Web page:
Find all the angles in the diagram. Prove that the quadrilateral
shown in red is a rhombus.
A serious but easily readable discussion of proof in mathematics with some amusing stories and some interesting examples.
An article which gives an account of some properties of magic squares.
The final of five articles which containe the proof of why the sequence introduced in article IV either reaches the fixed point 0 or the sequence enters a repeating cycle of four values.
Three dice are placed in a row. Find a way to turn each one so that the three numbers on top of the dice total the same as the three numbers on the front of the dice. Can you find all the ways to do. . . .
Liam's house has a staircase with 12 steps. He can go down the steps one at a time or two at time. In how many different ways can Liam go down the 12 steps?
Semicircles are drawn on the sides of a rectangle ABCD. A circle passing through points ABCD carves out four crescent-shaped regions. Prove that the sum of the areas of the four crescents is equal to. . . .
The Tower of Hanoi is an ancient mathematical challenge. Working on the building blocks may help you to explain the patterns you notice.
Janine noticed, while studying some cube numbers, that if you take
three consecutive whole numbers and multiply them together and then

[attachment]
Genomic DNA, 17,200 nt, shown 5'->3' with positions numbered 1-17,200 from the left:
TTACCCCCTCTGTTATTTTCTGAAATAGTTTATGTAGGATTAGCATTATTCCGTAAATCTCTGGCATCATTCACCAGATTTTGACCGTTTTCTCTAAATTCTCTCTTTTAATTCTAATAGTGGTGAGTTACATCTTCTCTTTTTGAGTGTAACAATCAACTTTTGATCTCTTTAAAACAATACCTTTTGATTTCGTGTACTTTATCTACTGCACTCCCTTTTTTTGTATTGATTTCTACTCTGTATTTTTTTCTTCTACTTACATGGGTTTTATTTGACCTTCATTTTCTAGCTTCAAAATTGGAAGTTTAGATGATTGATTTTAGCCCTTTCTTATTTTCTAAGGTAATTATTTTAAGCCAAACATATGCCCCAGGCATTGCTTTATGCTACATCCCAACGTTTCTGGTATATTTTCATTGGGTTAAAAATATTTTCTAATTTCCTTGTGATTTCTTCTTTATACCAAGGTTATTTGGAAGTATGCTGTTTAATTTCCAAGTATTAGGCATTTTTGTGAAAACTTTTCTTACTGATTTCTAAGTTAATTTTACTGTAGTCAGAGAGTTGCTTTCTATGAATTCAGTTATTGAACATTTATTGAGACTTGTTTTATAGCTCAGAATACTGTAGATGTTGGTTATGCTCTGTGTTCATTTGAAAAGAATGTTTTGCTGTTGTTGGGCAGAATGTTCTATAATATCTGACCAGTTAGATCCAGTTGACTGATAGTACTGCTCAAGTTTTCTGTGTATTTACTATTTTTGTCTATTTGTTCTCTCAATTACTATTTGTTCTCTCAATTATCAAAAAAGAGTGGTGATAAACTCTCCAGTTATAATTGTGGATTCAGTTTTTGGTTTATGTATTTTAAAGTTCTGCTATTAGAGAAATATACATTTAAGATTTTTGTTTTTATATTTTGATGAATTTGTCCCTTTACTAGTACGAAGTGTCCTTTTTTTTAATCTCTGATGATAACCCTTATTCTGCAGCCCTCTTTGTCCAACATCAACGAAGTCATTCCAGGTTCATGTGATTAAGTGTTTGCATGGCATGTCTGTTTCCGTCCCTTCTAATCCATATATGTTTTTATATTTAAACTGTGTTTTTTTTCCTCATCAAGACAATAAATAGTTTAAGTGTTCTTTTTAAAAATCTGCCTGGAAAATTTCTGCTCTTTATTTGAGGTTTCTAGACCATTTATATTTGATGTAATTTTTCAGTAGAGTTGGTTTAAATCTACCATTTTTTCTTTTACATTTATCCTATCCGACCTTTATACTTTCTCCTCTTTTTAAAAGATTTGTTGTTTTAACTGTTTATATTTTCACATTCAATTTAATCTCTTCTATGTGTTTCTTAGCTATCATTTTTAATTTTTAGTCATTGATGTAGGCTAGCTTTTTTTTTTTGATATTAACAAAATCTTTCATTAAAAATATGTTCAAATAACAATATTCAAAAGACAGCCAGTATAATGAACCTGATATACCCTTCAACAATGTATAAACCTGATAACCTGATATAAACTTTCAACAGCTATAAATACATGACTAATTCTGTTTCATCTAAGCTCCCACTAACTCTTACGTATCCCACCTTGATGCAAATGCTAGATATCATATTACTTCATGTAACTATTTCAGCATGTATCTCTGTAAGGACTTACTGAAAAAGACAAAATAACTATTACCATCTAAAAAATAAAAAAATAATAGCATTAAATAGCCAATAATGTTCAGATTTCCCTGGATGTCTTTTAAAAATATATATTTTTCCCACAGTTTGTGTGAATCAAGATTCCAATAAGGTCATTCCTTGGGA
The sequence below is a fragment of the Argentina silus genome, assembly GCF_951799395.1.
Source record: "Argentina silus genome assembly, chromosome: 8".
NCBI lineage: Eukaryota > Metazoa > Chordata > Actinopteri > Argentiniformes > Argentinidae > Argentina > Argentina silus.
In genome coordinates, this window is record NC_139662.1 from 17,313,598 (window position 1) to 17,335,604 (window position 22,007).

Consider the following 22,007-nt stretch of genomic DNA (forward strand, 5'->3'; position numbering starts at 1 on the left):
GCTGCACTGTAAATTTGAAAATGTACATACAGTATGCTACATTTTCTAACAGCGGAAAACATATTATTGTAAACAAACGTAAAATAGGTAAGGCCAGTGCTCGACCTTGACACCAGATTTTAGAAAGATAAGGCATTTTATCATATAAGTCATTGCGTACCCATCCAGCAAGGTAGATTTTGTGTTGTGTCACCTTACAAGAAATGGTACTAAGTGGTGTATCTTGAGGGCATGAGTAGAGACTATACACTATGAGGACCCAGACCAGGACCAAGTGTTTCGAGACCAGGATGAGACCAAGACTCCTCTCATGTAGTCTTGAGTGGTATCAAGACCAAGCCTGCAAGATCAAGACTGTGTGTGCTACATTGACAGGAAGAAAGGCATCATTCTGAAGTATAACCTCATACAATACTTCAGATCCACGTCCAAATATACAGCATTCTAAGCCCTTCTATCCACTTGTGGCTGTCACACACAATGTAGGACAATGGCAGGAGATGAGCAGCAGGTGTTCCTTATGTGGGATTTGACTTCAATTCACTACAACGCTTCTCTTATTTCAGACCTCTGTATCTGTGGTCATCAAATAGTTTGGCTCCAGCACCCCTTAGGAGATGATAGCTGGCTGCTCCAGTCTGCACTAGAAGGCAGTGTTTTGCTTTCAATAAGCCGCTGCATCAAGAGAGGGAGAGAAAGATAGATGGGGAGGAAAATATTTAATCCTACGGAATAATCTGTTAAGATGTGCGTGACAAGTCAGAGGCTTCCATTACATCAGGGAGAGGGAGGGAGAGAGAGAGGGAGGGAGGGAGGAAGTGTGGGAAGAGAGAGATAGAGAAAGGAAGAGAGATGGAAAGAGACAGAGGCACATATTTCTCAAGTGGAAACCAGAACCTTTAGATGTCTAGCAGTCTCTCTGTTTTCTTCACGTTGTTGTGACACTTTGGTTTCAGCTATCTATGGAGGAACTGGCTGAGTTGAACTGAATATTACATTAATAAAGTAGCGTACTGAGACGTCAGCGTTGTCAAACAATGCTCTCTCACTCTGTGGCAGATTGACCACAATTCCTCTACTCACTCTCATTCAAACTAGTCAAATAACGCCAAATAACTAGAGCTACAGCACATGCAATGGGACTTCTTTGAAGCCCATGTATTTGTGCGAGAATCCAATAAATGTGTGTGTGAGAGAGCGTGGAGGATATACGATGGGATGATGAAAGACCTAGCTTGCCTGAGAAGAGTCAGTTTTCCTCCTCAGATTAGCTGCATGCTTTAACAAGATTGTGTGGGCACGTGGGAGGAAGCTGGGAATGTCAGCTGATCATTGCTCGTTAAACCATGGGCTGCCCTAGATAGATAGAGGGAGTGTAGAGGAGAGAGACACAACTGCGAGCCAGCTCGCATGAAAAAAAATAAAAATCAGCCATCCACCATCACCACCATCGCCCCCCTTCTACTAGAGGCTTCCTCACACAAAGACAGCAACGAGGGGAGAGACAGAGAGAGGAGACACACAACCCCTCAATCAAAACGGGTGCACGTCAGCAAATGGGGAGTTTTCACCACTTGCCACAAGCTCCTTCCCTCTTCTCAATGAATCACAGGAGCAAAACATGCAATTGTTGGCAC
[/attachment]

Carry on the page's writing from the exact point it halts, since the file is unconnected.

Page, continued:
add the middle number of the three, you get the middle number. . . .
You have been given nine weights, one of which is slightly heavier
than the rest. Can you work out which weight is heavier in just two
weighings of the balance?
The first of two articles on Pythagorean Triples which asks how many right angled triangles can you find with the lengths of each side exactly a whole number measurement. Try it!
Use the numbers in the box below to make the base of a top-heavy
pyramid whose top number is 200.
This is the second article on right-angled triangles whose edge lengths are whole numbers.
How many pairs of numbers can you find that add up to a multiple of 11? Do you notice anything interesting about your results?
Can you rearrange the cards to make a series of correct mathematical statements?
What is the area of the quadrilateral APOQ? Working on the building
blocks will give you some insights that may help you to work it
Take any prime number greater than 3 , square it and subtract one.
Working on the building blocks will help you to explain what is
special about your results.
Problem solving is at the heart of the NRICH site. All the problems
give learners opportunities to learn, develop or use mathematical
concepts and skills. Read here for more information.
Imagine we have four bags containing numbers from a sequence. What numbers can we make now?
Advent Calendar 2011 - a mathematical activity for each day during the run-up to Christmas.
Try to solve this very difficult problem and then study our two suggested solutions. How would you use your knowledge to try to solve variants on the original problem?
Is the mean of the squares of two numbers greater than, or less
than, the square of their means?
Powers of numbers behave in surprising ways. Take a look at some of these and try to explain why they are true.
Four jewellers share their stock. Can you work out the relative values of their gems?
Eulerian and Hamiltonian circuits are defined with some simple examples and a couple of puzzles to illustrate Hamiltonian circuits.
Three teams have each played two matches. The table gives the total
number points and goals scored for and against each team. Fill in
the table and find the scores in the three matches.